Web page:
A Sleeping ‘Giant’ : Enthusiastic screening audiences and hot Internet buzz have awakened Warners to the potential for its modestly budgeted animated feature, ‘The Iron Giant,’ in this summer’s box-office jungle.


When it comes to the summer’s animated films, Disney’s “Tarzan” would seem to be the king of the jungle, getting the lion’s share of media attention. But a relatively unknown feature called “The Iron Giant” is creating a lot of buzz in Hollywood’s animation community with some predicting that it could be one of the summer’s sleeper hits.

The Warner Bros. film depicts a boy’s wonder at meeting a robot from outer space who embodies the youngster’s comic-book fantasies. Unlike most Disney and other American feature animation, it’s not a musical or based on well-known cartoon characters.

Matt Groening, the creator of the hit animated TV series “The Simpsons” and “Futurama,” said, “There’s not a single animated project--other than my own--that I’m looking forward to seeing more than ‘Iron Giant.’ ” And the movie is gaining a following in cyberspace; a gushing review on the Web site compares “Iron Giant” to the original “Star Wars,” “Casablanca” and “Gone With the Wind.”


While the animation community has been excited about the film for months, Warner Bros. has only lately discovered the film’s potential appeal and is hurriedly mounting a multi-pronged marketing campaign, which includes in-theater displays, local promotional activities and even sending director Brad Bird on a cross-country publicity tour. The studio has also begun manufacturing a line of “Iron Giant” merchandise.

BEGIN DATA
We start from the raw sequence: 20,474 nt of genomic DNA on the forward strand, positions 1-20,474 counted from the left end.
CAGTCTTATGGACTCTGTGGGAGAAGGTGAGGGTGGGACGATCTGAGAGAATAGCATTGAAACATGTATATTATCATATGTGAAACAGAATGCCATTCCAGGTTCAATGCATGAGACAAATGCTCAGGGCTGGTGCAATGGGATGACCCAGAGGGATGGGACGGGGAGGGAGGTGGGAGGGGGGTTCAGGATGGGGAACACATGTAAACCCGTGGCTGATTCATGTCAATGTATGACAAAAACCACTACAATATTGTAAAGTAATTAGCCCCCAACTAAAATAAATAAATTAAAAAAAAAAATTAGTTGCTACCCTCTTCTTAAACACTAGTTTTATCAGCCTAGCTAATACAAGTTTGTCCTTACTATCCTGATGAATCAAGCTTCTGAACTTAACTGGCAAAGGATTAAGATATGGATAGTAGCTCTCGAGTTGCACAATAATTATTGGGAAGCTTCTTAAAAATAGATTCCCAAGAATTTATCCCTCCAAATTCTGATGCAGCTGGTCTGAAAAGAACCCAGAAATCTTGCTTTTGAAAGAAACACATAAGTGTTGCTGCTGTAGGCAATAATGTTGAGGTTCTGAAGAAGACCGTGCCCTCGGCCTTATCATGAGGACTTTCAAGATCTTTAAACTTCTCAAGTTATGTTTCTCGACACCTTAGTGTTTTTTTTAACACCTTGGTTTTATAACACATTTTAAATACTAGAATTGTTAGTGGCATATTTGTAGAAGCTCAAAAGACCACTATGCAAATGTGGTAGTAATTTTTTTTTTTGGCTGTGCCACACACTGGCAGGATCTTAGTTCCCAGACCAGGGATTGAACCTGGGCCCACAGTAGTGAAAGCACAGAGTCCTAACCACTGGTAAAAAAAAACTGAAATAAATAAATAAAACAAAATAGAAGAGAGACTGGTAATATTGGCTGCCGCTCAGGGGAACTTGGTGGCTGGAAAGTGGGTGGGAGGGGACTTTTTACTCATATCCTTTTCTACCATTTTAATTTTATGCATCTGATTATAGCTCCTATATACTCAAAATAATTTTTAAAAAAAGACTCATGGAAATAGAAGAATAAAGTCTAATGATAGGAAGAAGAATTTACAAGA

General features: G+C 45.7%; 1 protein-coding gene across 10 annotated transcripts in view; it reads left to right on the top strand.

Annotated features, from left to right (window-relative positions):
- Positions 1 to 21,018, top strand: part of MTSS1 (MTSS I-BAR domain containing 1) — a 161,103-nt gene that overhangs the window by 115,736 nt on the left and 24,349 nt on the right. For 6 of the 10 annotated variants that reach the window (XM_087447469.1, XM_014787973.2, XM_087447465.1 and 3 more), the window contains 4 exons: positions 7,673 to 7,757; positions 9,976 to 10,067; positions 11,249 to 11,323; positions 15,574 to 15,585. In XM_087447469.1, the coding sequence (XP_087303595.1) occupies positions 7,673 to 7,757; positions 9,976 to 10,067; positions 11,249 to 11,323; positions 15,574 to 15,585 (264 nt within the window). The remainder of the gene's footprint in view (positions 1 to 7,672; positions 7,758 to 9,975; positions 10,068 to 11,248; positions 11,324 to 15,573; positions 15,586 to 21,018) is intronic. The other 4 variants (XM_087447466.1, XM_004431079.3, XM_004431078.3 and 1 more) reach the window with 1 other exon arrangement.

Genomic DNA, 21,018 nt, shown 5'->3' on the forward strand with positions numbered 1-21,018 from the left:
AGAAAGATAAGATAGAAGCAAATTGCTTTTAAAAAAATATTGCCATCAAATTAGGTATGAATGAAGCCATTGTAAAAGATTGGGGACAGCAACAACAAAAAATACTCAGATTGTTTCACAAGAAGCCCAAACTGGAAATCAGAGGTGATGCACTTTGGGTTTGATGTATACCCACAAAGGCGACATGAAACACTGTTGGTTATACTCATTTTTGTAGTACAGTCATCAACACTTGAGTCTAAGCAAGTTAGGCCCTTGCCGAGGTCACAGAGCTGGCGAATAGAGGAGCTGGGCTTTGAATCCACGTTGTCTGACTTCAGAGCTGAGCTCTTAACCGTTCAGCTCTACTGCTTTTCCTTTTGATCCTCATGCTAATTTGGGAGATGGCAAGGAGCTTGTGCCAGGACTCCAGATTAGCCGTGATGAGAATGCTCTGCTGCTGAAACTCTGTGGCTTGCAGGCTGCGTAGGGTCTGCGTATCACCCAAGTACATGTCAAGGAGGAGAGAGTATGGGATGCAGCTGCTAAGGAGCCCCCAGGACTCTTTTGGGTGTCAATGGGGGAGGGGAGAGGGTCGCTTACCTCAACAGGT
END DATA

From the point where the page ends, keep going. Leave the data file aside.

“Iron Giant” is nearing completion at the Warner Bros. Feature Animation unit in Glendale, but the studio only recently gave it a late summer release date--Aug. 6. Compared to the media machine Disney has already cranked up for “Tarzan,” which is scheduled to open June 18, some animators worry Warners won’t give “Iron Giant” the attention it merits.

“At Disney, they treat an animated feature like the D-day invasion,” one animator noted.

Warners may not have realized how good a film it had until two test screenings received high marks from audiences comparable to its surprise 1993 family hit, “Free Willy.”

The release of “Iron Giant” comes in the wake of two notable failures involving animation and Warners--this at a time when animation in general is booming in Hollywood. Although “Space Jam,” Warner’s live-action/animated vehicle for Michael Jordan, earned $213.4 million worldwide, the studio’s costly but ill-conceived Arthurian tale, “The Quest for Camelot,” bombed last year, grossing only $40.3 million worldwide. In addition, Morgan Creek’s “The King and I,” which Warners released earlier this year, has only made about $11 million after a month in domestic release.

In a summer crammed with such broadly appealing films as “Star Wars: Episode I--The Phantom Menace,” “Wild Wild West,” “Tarzan” and “Austin Powers: The Spy Who Shagged Me,” Warners faces the challenge of preventing “Iron Giant” from being lost in the shuffle.

“Iron Giant” emphasizes the relationships between the characters rather than elaborate production numbers. Based on a 1968 novel by the late British poet laureate Ted Hughes, the story centers on Hogarth Hughes, an adolescent boy growing up in a small Maine town during the late ‘50s. Hogarth is a likable, bright kid who obeys his widowed mother--most of the time. His life changes when a 50-foot robot crash-lands in the nearby forest. Hogarth befriends the Giant, whom he has to protect from a weaselly government agent.